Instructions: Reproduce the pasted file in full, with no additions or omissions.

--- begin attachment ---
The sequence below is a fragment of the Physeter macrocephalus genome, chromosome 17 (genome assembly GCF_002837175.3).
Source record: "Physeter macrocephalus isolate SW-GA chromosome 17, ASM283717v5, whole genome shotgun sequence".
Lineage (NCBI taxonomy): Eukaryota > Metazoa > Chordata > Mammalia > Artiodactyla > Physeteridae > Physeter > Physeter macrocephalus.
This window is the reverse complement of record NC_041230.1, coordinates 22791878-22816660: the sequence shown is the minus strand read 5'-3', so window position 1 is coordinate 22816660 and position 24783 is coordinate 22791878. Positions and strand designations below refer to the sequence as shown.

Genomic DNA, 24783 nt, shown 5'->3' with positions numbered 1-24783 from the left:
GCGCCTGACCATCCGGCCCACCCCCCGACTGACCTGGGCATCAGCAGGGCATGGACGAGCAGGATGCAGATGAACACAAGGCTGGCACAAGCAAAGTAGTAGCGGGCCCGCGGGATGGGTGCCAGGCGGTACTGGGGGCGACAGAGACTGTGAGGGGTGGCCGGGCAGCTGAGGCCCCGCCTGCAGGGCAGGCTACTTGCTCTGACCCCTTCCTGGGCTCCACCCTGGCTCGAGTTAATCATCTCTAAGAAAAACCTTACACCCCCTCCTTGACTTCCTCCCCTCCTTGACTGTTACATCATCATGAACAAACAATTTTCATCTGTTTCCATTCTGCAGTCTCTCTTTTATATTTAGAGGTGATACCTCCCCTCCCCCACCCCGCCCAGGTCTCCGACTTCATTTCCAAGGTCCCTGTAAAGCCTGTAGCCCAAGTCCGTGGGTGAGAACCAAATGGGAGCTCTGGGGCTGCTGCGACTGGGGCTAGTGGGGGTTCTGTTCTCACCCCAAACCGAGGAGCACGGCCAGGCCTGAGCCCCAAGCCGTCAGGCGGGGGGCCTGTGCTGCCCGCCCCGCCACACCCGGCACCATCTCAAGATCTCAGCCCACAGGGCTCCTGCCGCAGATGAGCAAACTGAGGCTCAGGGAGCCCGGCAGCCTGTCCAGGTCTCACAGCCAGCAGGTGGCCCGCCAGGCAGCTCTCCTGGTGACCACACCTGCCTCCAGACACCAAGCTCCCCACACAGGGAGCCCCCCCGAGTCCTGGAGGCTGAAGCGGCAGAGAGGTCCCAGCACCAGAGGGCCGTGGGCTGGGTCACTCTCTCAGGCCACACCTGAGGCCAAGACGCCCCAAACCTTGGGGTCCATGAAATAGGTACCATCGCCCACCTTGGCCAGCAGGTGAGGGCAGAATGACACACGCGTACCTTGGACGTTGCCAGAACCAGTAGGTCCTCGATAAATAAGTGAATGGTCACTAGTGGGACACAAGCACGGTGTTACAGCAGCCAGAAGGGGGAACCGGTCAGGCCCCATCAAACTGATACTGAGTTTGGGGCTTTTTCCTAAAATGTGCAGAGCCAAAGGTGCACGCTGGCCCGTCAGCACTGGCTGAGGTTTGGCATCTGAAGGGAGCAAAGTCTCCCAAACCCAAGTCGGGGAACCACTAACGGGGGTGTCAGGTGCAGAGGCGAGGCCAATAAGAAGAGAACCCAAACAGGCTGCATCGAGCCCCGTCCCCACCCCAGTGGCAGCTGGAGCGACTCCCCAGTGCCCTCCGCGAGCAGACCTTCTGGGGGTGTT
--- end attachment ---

The sequence below is a fragment of the Physeter macrocephalus genome, chromosome 17 (genome assembly GCF_002837175.3).
Source record: "Physeter macrocephalus isolate SW-GA chromosome 17, ASM283717v5, whole genome shotgun sequence".
Lineage (NCBI taxonomy): Eukaryota > Metazoa > Chordata > Mammalia > Artiodactyla > Physeteridae > Physeter > Physeter macrocephalus.
This window is the reverse complement of record NC_041230.1, coordinates 22791878-22816660: the sequence shown is the minus strand read 5'-3', so window position 1 is coordinate 22816660 and position 24783 is coordinate 22791878. Positions and strand designations below refer to the sequence as shown.

Genomic DNA, 24783 nt, shown 5'->3' with positions numbered 1-24783 from the left:
GCGCCTGACCATCCGGCCCACCCCCCGACTGACCTGGGCATCAGCAGGGCATGGACGAGCAGGATGCAGATGAACACAAGGCTGGCACAAGCAAAGTAGTAGCGGGCCCGCGGGATGGGTGCCAGGCGGTACTGGGGGCGACAGAGACTGTGAGGGGTGGCCGGGCAGCTGAGGCCCCGCCTGCAGGGCAGGCTACTTGCTCTGACCCCTTCCTGGGCTCCACCCTGGCTCGAGTTAATCATCTCTAAGAAAAACCTTACACCCCCTCCTTGACTTCCTCCCCTCCTTGACTGTTACATCATCATGAACAAACAATTTTCATCTGTTTCCATTCTGCAGTCTCTCTTTTATATTTAGAGGTGATACCTCCCCTCCCCCACCCCGCCCAGGTCTCCGACTTCATTTCCAAGGTCCCTGTAAAGCCTGTAGCCCAAGTCCGTGGGTGAGAACCAAATGGGAGCTCTGGGGCTGCTGCGACTGGGGCTAGTGGGGGTTCTGTTCTCACCCCAAACCGAGGAGCACGGCCAGGCCTGAGCCCCAAGCCGTCAGGCGGGGGGCCTGTGCTGCCCGCCCCGCCACACCCGGCACCATCTCAAGATCTCAGCCCACAGGGCTCCTGCCGCAGATGAGCAAACTGAGGCTCAGGGAGCCCGGCAGCCTGTCCAGGTCTCACAGCCAGCAGGTGGCCCGCCAGGCAGCTCTCCTGGTGACCACACCTGCCTCCAGACACCAAGCTCCCCACACAGGGAGCCCCCCCGAGTCCTGGAGGCTGAAGCGGCAGAGAGGTCCCAGCACCAGAGGGCCGTGGGCTGGGTCACTCTCTCAGGCCACACCTGAGGCCAAGACGCCCCAAACCTTGGGGTCCATGAAATAGGTACCATCGCCCACCTTGGCCAGCAGGTGAGGGCAGAATGACACACGCGTACCTTGGACGTTGCCAGAACCAGTAGGTCCTCGATAAATAAGTGAATGGTCACTAGTGGGACACAAGCACGGTGTTACAGCAGCCAGAAGGGGGAACCGGTCAGGCCCCATCAAACTGATACTGAGTTTGGGGCTTTTTCCTAAAATGTGCAGAGCCAAAGGTGCACGCTGGCCCGTCAGCACTGGCTGAGGTTTGGCATCTGAAGGGAGCAAAGTCTCCCAAACCCAAGTCGGGGAACCACTAACGGGGGTGTCAGGTGCAGAGGCGAGGCCAATAAGAAGAGAACCCAAACAGGCTGCATCGAGCCCCGTCCCCACCCCAGTGGCAGCTGGAGCGACTCCCCAGTGCCCTCCGCGAGCAGACCTTCTGGGGGTGTT